The disclosure, buried in an exhibit in a civil lawsuit, reveals an eye-popping twist: The new potential suspect emerged on the very same day the old suspect's murder conviction began to unravel.
On that day -- March 24, 2016 -- a prosecutor named Richard Schmack informed a judge in Sycamore that an injustice had been done. He said the wrong man had been convicted in 2012 of the murder of Maria Ridulph. At the time, that conviction was believed to have solved the nation's oldest cold case ever to go to trial.
The name of the new potential suspect, meanwhile, arrived in that afternoon's mail. The tipster was shy, unlike others who came forward before with their suspicions in this case. The letter was neatly typed, but unsigned.
Schmack immediately turned it over to police.
Contacted by CNN, Schmack confirmed receiving the letter but declined further comment. A spokesman for the Illinois State Police declined comment because the matter is in litigation.
This stunning development in a case with no shortage of fusilli twists is revealed in an affidavit by Special Agent Ron Ogarek
of the Illinois State Police. It was filed by attorneys for the state in response to a public-records lawsuit brought by a Seattle accountant, Casey Porter.
Porter's father-in-law, Jack Daniel McCullough, was convicted in 2012 -- and cleared earlier this year -- of kidnapping and murdering Ridulph, his neighbor, on December 3, 1957. McCullough, who was 18 then and known as John Tessier, was questioned and cleared at the time by the FBI; he entered the US Air Force 11 days after Maria's disappearance.
Porter, who maintains a blog about the case
, said he sought the information to help clear McCullough's name.
An affidavit by Sycamore police chief Glenn Theriault disclosed that his department met with Schmack on April 27 and discussed "new information" in the Ridulph case. On May 10, the chief said, Sycamore police forwarded that "information" to state police, which by then were "actively" investigating the new lead.
"I would like to thank Mr. Richard Schmack for passing along information related to a suspect in the Maria Ridulph case," Porter said in an email. "I am glad the Illinois State Police finally acknowledge Jack McCullough is no longer a suspect."
Since McCullough's conviction was tossed, questions have arisen about whether police and prosecutors manipulated or withheld evidence while building the case against him. Schmack has asked for a special prosecutor to determine whether anyone engaged in misconduct.
Reached by email about the possible new suspect, McCullough observed that the police might be trying to portray themselves as heroes rather than waiting to be depicted as villains.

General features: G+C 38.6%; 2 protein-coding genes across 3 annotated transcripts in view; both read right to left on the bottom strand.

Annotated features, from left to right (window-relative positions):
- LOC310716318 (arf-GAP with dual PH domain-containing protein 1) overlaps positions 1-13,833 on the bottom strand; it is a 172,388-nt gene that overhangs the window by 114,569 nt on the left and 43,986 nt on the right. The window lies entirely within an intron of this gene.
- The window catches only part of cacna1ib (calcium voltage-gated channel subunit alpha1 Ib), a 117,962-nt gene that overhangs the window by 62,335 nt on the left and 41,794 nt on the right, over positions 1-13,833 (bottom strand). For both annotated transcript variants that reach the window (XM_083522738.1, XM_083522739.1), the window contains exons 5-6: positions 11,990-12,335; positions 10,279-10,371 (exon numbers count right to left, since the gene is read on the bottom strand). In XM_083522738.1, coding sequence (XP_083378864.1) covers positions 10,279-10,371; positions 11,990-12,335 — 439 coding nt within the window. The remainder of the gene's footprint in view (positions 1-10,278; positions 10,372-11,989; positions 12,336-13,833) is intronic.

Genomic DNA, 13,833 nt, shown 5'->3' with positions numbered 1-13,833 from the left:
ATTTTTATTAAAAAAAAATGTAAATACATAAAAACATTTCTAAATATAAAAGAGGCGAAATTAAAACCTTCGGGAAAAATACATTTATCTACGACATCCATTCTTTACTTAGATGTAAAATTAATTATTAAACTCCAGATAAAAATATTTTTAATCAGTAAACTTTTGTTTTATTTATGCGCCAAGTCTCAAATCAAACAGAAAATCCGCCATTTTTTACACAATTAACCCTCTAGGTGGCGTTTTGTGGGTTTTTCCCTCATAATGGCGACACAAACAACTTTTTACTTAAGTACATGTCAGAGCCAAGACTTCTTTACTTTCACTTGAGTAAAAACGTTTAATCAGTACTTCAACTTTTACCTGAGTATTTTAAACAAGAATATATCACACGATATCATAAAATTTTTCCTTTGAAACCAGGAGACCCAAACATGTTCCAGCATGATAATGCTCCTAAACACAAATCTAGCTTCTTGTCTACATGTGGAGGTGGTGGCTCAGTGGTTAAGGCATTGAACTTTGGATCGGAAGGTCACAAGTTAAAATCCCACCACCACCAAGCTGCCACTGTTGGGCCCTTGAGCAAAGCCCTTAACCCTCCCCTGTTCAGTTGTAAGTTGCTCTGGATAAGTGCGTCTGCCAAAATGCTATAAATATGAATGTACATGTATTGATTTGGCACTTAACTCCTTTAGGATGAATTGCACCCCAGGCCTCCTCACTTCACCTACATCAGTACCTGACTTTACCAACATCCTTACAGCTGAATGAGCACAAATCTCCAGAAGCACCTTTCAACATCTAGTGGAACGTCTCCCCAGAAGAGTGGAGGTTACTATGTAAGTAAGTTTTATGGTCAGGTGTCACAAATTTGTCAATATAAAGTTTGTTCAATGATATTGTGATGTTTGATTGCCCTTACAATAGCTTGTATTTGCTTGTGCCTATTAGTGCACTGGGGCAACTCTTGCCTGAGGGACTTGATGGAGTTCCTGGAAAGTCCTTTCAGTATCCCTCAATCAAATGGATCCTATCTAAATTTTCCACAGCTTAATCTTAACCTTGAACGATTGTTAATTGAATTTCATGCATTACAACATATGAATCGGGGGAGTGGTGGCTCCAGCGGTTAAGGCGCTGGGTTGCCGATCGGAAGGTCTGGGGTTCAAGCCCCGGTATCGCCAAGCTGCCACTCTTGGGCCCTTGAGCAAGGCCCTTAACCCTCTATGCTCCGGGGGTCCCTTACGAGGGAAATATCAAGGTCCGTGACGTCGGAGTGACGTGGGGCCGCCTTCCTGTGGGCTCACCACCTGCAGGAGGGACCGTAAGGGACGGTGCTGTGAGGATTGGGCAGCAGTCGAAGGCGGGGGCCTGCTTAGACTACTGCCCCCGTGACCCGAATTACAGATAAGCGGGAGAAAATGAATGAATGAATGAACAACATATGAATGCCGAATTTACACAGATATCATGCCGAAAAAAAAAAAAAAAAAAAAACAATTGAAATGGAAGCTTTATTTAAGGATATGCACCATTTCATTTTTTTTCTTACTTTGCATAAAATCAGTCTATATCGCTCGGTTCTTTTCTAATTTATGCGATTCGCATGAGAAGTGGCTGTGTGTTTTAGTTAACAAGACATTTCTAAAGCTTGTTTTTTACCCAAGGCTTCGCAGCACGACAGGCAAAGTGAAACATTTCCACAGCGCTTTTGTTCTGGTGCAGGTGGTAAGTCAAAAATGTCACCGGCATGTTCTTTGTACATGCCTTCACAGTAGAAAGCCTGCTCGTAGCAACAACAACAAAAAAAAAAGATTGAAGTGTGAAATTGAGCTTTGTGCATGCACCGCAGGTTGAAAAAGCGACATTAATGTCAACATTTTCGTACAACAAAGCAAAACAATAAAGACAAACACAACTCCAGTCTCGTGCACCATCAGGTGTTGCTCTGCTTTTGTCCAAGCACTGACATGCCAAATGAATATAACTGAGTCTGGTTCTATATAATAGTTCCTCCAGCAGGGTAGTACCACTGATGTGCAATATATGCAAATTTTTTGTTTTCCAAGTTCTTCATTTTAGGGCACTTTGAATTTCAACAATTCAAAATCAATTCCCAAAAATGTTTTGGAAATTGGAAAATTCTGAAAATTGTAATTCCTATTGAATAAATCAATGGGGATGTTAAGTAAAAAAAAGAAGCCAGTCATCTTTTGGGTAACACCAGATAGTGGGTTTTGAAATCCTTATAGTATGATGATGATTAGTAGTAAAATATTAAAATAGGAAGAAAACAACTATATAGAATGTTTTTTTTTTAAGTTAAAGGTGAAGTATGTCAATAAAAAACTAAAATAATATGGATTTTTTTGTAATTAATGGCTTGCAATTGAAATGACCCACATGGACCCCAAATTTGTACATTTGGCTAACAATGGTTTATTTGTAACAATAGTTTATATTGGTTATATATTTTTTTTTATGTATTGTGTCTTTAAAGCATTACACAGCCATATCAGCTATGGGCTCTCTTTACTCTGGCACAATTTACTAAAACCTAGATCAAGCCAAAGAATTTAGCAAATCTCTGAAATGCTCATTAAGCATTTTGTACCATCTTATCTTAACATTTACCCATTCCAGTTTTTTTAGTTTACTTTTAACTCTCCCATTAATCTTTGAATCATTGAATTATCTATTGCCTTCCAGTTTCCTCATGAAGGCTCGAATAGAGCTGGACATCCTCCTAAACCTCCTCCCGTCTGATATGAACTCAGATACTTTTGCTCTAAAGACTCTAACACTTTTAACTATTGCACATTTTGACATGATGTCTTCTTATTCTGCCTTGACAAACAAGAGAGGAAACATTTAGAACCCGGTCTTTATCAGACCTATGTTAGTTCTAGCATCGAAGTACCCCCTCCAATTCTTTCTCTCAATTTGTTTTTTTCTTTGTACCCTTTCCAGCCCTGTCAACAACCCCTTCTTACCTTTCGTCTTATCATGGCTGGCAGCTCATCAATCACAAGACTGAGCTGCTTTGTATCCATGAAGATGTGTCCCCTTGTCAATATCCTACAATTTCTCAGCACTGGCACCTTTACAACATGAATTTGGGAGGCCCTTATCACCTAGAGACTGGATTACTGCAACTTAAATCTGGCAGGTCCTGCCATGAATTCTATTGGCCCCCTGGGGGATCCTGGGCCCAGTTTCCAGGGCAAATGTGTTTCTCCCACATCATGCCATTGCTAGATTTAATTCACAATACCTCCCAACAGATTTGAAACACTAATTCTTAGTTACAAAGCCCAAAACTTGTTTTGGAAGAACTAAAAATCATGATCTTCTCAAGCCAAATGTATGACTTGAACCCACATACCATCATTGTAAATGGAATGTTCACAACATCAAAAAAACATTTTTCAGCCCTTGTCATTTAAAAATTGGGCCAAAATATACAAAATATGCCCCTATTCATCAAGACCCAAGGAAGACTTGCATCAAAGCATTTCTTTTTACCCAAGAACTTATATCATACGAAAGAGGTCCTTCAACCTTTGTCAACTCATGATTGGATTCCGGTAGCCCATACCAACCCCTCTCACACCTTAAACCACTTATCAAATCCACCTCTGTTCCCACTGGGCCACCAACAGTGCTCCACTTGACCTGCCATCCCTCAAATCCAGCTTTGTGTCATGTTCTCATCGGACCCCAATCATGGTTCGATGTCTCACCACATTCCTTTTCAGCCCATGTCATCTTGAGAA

McCullough, who is 76, is asking a judge for a finding of innocence. His son-in-law's lawsuit seeks police reports, emails and other records.
Ridulph, a second-grader, vanished while playing with a friend in the snow on a dark Sycamore street corner. A man who gave his name as Johnny approached the girls and offered them piggyback rides. Maria accepted, and disappeared with "Johnny" when the playmate ran home to fetch her mittens.
The Illinois State Police maintain that turning over reports, emails and field notes gathered during the McCullough investigation could hinder their new inquiry. The material sought also includes expense reports, travel receipts and communications about the case with other law enforcement agencies.
Ogarek's affidavit states that although the Ridulph case was closed in 2012 with McCullough's conviction, it was reopened earlier this year and police continue "to actively investigate this crime."
He says the 123 pages of files Porter seeks contain personal and confidential information about potential witnesses, as well as details not known by the public.
Because the investigation spans nearly 60 years, the entire case file is voluminous. By some estimates, as many as 1,800 people were questioned over the years. A 1957 FBI memo reported that in just two weeks, the G-men had processed 200 suspects, "all with negative results," and still had about 125 leads to go.
In its early stages, FBI chief J. Edgar Hoover and President Dwight Eisenhower closely followed the search for Ridulph. But the FBI dropped out as lead agency five months after her disappearance, when her body was found in a grove of trees along a highway near the Iowa border. The case went cold until 2008, when one of McCullough's sisters called a police tip line and said their mother had pointed an accusing finger at him on her death bed, urging her daughters to "do something."
Agent Ogarek spells out the steps he has taken since the investigation was re-opened: He studied the case file, completed "an investigative work-up of the individual named in the anonymous tip" and tried to locate that person.
He says the files related to witness Kathy Chapman, Maria's childhood friend, are particularly crucial to the continuing investigation, and that releasing them could impair the inquiry.
"Kathy Chapman was the only witness to Ms. Ridulph's disappearance," the document states. "Therefore, the release of information contained in those pages could impair" the state police's "current investigation into the March 24 anonymous tip, as well as future leads, by disseminating information that is currently confidential to the public."
Chapman picked McCullough's photo out of a lineup 52 years after Maria was abducted and continues to believe she correctly identified "Johnny."
Additionally, the agent's affidavit asserts that even if the current lead does not result in an arrest, disclosure of the information sought by Porter could affect state police investigators' "ability to verify and discount future leads."
Since it is impossible to predict when other leads might come in, "It is essential that the entire case file remain confidential" to protect investigators' ability "to assess the validity of these potential leads."